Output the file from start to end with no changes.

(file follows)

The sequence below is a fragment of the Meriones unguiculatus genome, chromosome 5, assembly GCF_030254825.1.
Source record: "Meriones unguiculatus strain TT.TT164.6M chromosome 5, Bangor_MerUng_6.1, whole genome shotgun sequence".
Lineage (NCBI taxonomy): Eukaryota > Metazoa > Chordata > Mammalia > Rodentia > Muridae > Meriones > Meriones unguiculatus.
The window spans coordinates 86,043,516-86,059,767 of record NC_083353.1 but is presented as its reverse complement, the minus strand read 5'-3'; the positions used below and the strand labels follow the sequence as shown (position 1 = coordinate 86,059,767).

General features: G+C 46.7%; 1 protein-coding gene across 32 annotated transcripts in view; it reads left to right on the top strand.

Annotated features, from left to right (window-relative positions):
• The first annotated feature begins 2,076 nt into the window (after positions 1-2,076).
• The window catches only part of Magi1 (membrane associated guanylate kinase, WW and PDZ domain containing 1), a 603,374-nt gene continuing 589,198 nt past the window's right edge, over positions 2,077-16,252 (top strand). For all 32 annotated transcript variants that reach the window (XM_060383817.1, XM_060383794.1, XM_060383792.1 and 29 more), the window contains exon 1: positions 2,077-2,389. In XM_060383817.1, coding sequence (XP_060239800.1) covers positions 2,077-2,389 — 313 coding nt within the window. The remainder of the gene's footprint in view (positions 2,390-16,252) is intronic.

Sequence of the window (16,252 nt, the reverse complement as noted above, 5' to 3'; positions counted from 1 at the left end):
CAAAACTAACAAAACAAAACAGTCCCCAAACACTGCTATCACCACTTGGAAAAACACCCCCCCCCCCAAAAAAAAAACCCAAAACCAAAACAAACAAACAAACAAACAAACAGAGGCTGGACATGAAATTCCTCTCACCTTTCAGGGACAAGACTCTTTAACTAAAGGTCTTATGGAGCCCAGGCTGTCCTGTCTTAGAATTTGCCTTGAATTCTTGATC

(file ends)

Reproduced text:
The sequence below is a fragment of the Meriones unguiculatus genome, chromosome 5, assembly GCF_030254825.1.
Source record: "Meriones unguiculatus strain TT.TT164.6M chromosome 5, Bangor_MerUng_6.1, whole genome shotgun sequence".
Lineage (NCBI taxonomy): Eukaryota > Metazoa > Chordata > Mammalia > Rodentia > Muridae > Meriones > Meriones unguiculatus.
The window spans coordinates 86,043,516-86,059,767 of record NC_083353.1 but is presented as its reverse complement, the minus strand read 5'-3'; the positions used below and the strand labels follow the sequence as shown (position 1 = coordinate 86,059,767).

General features: G+C 46.7%; 1 protein-coding gene across 32 annotated transcripts in view; it reads left to right on the top strand.

Annotated features, from left to right (window-relative positions):
• The first annotated feature begins 2,076 nt into the window (after positions 1-2,076).
• The window catches only part of Magi1 (membrane associated guanylate kinase, WW and PDZ domain containing 1), a 603,374-nt gene continuing 589,198 nt past the window's right edge, over positions 2,077-16,252 (top strand). For all 32 annotated transcript variants that reach the window (XM_060383817.1, XM_060383794.1, XM_060383792.1 and 29 more), the window contains exon 1: positions 2,077-2,389. In XM_060383817.1, coding sequence (XP_060239800.1) covers positions 2,077-2,389 — 313 coding nt within the window. The remainder of the gene's footprint in view (positions 2,390-16,252) is intronic.

Sequence of the window (16,252 nt, the reverse complement as noted above, 5' to 3'; positions counted from 1 at the left end):
CAAAACTAACAAAACAAAACAGTCCCCAAACACTGCTATCACCACTTGGAAAAACACCCCCCCCCCCAAAAAAAAAACCCAAAACCAAAACAAACAAACAAACAAACAAACAGAGGCTGGACATGAAATTCCTCTCACCTTTCAGGGACAAGACTCTTTAACTAAAGGTCTTATGGAGCCCAGGCTGTCCTGTCTTAGAATTTGCCTTGAATTCTTGATC